The industry’s failure to get the message across is all too evident: the ACMD seems not to have appreciated that their recommendations, if adopted, could inflict fatal injury to the UK CBD market. The reason for this momentary miscalculation is not difficult to appreciate. The call for evidence would have invited a chorus of discordant (some no doubt cacophonous) voices (the CIC, CMC, CTA, APPG, ACI, CDPRG, etc. etc.) which has the potential for confusion. The resulting ‘babble’ may have distracted the ACMD in its efforts to find a workable solution. A workable solution, however, can only be arrived at by recognising an acceptable level of commercial, consumer and societal risk, the determination of which is the responsibility of Government alone. Government must make the big judgement calls, and a lot is riding on this one.
A proportionate decision, impregnable to judicial review or criticism, would accommodate not merely commercial interests, engaged in satisfying genuine and growing consumer demand, but also embrace the example of other jurisdictions, underpinned by the research conducted by responsible bodies, such as the EIHA. Hemp flours, proteins, snacks & oil derived from seeds, for example, include a host of non-psychoactive THC precursors and other seed-derived THC compounds, which (when aggregated) would exceed the ACMD’s proposed limit, causing chaos; and food supplements, such as existing CBD oils (either composed by isolate CBD or from full spectrum extracts) may well already contain higher levels of THC than that now suggested, yet have been consumed without untoward incidents for years, with no adverse effect.
If the current proposals are pursued, this would amount to a policy of disguised prohibition, and the ACMD would have no need to address the discrete issue (previously referred to in their report at paragraph 2.6) of rewording the exempt product definition to exclude CBD in consumer products. Prohibition would create the far more insidious mischief of a ‘black market’, together with political unpopularity. Philosophically, it would run counter to freedom of choice, consumer sovereignty, and personal autonomy, which is long established in an individual’s lawful consumption of caffeine, vitamin supplements, traditional herbal remedies, alcohol, and nicotine. Moreover, this course of action would deny Government the substantial political advantage (even acclaim) of supporting a fledgling industry of huge diversity, capable of generating multi-disciplinary commercial opportunities, vast tax revenues and job creation (often in deprived areas) during the most challenging economic climate to be seen in decades.
The CBD industry has had to live with regulatory uncertainty, being forced to tread water in a holding pattern, for far too long. With each passing year, instead of nurturing the prospects, and enjoying the benefits of a potential multi-billion-pound industry, bureaucratic inertia continues to stifle precious opportunities to grow, attract investment and create jobs. The future is clear – encouraged by Government, investment goes where it’s most wanted, and where it’s most likely to generate the highest returns. Is that in the UK or Europe? Currently (but hopefully not for too much longer) the UK has given the impression of hampering the CBD Industry. If the industry responds with grace, acknowledging its partial responsibility for the current confusion, we anticipate that Government will respond positively, alive to the vast promise this sector can bestow, and whose growth it must encourage, accelerate, and support in the decades to come.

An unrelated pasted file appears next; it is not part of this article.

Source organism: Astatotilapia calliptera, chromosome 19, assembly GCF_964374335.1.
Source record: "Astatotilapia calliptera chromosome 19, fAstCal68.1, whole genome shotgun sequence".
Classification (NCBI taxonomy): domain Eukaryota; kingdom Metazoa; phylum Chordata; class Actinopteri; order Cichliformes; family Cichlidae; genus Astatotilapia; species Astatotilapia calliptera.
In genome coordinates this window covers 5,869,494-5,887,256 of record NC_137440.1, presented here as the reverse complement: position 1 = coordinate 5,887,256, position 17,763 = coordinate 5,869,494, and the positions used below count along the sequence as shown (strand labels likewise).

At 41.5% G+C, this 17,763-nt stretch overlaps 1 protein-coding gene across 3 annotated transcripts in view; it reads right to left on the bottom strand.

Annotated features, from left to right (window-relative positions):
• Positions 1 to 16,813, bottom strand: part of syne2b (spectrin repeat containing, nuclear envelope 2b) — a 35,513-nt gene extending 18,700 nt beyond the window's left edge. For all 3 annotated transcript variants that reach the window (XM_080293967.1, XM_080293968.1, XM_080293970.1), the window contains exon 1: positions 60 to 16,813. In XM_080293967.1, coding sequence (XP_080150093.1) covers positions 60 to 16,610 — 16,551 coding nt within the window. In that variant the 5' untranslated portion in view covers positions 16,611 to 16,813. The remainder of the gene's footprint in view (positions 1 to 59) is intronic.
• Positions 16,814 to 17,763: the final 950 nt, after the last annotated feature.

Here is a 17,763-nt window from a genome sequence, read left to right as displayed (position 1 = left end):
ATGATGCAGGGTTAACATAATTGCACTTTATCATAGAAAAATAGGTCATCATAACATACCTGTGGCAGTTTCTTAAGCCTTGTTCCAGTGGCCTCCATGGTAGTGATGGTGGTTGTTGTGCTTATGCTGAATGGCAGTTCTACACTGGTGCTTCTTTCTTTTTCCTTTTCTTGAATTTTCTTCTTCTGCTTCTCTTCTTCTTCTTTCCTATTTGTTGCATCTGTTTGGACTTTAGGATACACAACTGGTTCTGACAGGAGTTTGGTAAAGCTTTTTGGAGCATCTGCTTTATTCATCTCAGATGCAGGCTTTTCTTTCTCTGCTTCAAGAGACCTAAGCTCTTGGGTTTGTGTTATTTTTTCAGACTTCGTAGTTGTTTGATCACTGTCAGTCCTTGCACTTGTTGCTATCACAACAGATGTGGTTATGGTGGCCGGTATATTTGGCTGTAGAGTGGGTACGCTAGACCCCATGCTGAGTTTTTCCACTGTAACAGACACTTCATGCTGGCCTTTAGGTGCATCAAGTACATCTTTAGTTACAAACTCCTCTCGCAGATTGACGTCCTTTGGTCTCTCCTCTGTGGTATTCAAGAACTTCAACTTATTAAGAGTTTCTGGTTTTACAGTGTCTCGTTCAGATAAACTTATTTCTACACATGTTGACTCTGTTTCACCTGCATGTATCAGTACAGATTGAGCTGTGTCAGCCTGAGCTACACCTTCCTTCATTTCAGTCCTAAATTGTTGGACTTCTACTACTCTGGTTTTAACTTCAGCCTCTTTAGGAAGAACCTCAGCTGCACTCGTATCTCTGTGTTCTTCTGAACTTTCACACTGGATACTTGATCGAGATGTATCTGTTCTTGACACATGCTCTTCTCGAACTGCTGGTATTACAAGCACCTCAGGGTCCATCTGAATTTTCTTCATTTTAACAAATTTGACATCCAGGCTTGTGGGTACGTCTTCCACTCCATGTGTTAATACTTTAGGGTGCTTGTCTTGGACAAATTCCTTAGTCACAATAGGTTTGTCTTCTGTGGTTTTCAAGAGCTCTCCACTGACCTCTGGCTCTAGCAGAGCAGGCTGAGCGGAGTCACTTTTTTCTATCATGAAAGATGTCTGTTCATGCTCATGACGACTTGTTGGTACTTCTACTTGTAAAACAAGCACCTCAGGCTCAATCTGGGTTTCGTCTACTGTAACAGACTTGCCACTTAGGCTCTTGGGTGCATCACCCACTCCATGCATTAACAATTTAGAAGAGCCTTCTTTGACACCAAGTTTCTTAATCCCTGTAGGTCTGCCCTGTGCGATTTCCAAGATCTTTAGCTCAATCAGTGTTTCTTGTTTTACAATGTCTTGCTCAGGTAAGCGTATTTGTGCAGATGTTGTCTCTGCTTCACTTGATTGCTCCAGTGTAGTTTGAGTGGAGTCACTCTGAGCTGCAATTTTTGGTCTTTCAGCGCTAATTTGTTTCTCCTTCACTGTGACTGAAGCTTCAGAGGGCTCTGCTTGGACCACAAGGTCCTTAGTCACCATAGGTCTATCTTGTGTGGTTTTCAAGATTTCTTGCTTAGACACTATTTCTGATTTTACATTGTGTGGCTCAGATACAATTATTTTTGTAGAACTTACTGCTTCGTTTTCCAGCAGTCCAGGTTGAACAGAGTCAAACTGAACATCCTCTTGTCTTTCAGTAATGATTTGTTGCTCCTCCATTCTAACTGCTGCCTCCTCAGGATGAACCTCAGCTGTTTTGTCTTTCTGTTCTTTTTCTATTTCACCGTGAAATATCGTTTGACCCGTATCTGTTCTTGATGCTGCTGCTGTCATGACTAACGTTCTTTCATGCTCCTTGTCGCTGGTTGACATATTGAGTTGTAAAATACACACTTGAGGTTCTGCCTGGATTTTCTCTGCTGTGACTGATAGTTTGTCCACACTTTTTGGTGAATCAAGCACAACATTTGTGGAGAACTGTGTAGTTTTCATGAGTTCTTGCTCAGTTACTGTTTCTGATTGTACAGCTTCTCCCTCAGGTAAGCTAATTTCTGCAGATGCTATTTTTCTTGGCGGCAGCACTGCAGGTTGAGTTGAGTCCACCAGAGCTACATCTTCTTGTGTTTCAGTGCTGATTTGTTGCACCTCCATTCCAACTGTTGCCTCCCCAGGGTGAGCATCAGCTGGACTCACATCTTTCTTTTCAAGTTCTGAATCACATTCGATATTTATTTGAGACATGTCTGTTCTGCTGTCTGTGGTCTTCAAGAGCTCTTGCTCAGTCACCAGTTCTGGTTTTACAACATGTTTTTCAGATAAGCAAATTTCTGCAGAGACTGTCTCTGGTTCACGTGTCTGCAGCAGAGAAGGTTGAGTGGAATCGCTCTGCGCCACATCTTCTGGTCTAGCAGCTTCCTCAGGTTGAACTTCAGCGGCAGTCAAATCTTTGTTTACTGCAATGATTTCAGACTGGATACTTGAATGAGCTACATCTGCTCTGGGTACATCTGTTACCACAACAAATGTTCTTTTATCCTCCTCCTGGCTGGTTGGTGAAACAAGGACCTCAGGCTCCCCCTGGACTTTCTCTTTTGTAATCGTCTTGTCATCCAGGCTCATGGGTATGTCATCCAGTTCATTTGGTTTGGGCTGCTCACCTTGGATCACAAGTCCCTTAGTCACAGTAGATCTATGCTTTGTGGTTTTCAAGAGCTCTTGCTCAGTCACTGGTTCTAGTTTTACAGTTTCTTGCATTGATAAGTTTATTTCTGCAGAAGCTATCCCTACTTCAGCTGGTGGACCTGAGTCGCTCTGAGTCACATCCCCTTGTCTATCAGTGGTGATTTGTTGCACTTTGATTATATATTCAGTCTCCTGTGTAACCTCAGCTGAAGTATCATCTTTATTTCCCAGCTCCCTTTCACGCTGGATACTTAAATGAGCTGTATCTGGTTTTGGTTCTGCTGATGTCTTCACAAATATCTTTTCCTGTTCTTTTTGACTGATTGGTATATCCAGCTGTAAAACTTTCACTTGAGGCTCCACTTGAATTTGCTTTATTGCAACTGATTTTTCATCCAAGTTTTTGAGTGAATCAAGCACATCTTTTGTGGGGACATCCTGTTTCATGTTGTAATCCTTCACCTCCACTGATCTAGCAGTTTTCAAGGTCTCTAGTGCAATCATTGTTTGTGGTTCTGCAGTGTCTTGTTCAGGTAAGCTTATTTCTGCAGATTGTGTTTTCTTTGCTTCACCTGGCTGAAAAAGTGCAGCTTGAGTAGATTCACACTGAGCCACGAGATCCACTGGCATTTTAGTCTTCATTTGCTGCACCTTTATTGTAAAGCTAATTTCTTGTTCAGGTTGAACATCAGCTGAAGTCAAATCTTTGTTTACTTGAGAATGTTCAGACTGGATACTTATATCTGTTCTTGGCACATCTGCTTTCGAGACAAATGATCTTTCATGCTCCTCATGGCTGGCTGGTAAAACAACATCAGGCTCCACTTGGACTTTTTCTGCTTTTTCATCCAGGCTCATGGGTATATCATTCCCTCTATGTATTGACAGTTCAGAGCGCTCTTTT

Declarations of Interest:
Jade Proudman is a former social worker. She is the founder and CEO of the Premium CBD brand Savage Cabbage, and is Global Brand Ambassador for Charlotte’s Web, the oldest, and perhaps the largest and most respected CBD brand on the market. Curiously enough, she is not legally permitted to tell the remarkable story of her physical recovery (from a constellation of serious medical conditions) but is a huge believer in the power of CBD.
Edward Henry KC sits on the Board of Savage Cabbage and holds stock. He also represents, without fee, children who have been diagnosed with severe treatment resistant epilepsy, many of whom have experienced a dramatic reduction in their symptoms following the oral administration of whole plant natural extract CBD oils. Edward is currently trying to assist their parents in obtaining NHS prescriptions for this privately funded therapy, which has (in those individual children’s cases) been proven to be effective.
Tom Edwards looks at the impact of the shift from Joint Enterprise to Common Purpose in the five years since…
Ben Hargreaves explores the inherent challenges in the admissibility of sexual history in sex cases. Section 41 of the Youth…
An analysis of the law on fitness to plead and stand trial in the magistrates’ courts: Silas Lee reviews the…
Silas Lee, pupil barrister, reviews the statutory regime on witness anonymity. Anonymous witness orders are most commonly sought by the…